Years ago, when I was just starting out as a mystery writer, I did my due diligence, in finding out what drives people to kill. Afterall, the strength of a book depends on the strength of the motives driving the action.
According to most experts there are seven major reasons someone kills: revenge, jealousy, thrill, love, gain, conviction/hate and concealment. Thirty plus years ago, jealousy and love topped the list for the reasons most women killed. Now, with a different generation of women driving the stats, I decided to do another deep dive.
Have the reasons to kill changed? Not so much.
According to most sources, the seven categories still stand. Though, I did find an interesting article in Law Enforcement Today where former cold case homicide detective J. Warner Wallace, claims there are only three reasons why people become killers: financial greed, sexual—or relational—lust, and pursuit of power.
Either way, it turns out love has little to do with it.
Women nearly always kill for gain. “Gain homicides” being those committed for personal benefit, such as money or business and personal advantage—insurance payouts, assets, or being removed from a will following a divorce.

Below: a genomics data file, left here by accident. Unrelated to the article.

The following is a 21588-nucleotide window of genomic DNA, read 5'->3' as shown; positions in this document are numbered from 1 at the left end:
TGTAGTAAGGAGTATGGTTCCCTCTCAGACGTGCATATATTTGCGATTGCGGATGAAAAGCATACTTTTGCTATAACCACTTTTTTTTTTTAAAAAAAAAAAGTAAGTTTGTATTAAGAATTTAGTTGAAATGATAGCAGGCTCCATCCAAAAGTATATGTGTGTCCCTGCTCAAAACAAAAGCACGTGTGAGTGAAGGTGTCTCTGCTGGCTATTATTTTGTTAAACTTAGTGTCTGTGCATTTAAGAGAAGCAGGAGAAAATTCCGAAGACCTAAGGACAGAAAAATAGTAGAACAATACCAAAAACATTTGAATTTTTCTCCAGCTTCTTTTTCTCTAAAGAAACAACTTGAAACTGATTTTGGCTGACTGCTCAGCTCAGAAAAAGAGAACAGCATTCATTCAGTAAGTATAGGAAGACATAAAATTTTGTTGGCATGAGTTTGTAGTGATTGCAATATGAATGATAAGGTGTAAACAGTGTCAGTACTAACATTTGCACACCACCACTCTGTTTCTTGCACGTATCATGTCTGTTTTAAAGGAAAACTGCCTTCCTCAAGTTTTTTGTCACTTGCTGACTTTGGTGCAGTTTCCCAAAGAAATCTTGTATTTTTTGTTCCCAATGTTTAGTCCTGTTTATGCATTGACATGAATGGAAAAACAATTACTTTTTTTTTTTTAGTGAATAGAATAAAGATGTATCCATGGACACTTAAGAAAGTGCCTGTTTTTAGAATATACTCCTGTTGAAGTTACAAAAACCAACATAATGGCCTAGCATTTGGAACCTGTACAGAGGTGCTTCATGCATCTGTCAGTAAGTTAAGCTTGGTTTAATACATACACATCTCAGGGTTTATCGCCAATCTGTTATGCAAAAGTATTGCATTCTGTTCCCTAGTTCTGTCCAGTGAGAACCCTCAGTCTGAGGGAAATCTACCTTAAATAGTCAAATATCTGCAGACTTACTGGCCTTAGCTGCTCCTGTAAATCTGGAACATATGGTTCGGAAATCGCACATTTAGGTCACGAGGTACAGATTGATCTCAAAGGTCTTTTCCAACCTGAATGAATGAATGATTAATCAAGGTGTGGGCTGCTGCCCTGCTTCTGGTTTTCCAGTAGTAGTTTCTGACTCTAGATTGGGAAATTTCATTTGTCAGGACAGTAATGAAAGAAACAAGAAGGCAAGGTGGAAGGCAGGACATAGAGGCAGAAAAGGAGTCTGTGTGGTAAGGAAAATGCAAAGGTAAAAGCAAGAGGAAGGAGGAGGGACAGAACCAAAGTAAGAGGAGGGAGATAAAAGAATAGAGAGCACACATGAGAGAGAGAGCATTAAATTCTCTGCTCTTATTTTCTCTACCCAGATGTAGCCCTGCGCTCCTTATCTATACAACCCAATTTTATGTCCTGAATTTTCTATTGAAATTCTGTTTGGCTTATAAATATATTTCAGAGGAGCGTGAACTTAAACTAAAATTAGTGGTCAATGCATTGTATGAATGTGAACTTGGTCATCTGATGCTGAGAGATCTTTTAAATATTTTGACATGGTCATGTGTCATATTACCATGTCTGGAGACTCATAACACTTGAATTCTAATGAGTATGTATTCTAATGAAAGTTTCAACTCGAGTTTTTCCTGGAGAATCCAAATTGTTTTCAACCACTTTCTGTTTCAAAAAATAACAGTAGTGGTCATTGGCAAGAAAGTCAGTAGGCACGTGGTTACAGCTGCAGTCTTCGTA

Women who kill are more likely than men to suffer from serious mental illness. Men are far more likely to suffer from personality disorders and are often sociopaths who are unable to empathize with their victims. This might be the reason that most of the murders in all categories are still committed by men—90.3% according to the US Department of Justice.
One thing stands true
Women are less likely to use extreme violence.
“Women tend as a rule to do softer killings, poisoning, suffocation, those sorts of things. Rarely are they the slasher types or inflicting a lot of bodily damage,” said Gregg McCrary, a retired criminal profiler for the FBI.
“Women are different in whom, how and why they kill. The victims are younger, they’re more often related to them, they kill with means other than guns. For women, killing is often seen as a last resort — a defensive move, whereas, for men, it’s an offensive move,” said James Alan Fox, a criminologist at Northeastern University.
So, what does love have to do with it?
According to a study in the Boston Globe, men are actually more romantic than women. They say “I love you” first, they have more positive recollections of their fist kiss and are more likely to end a relationship because it lacked “magic.”
Sounds like motive for a murder mystery to me.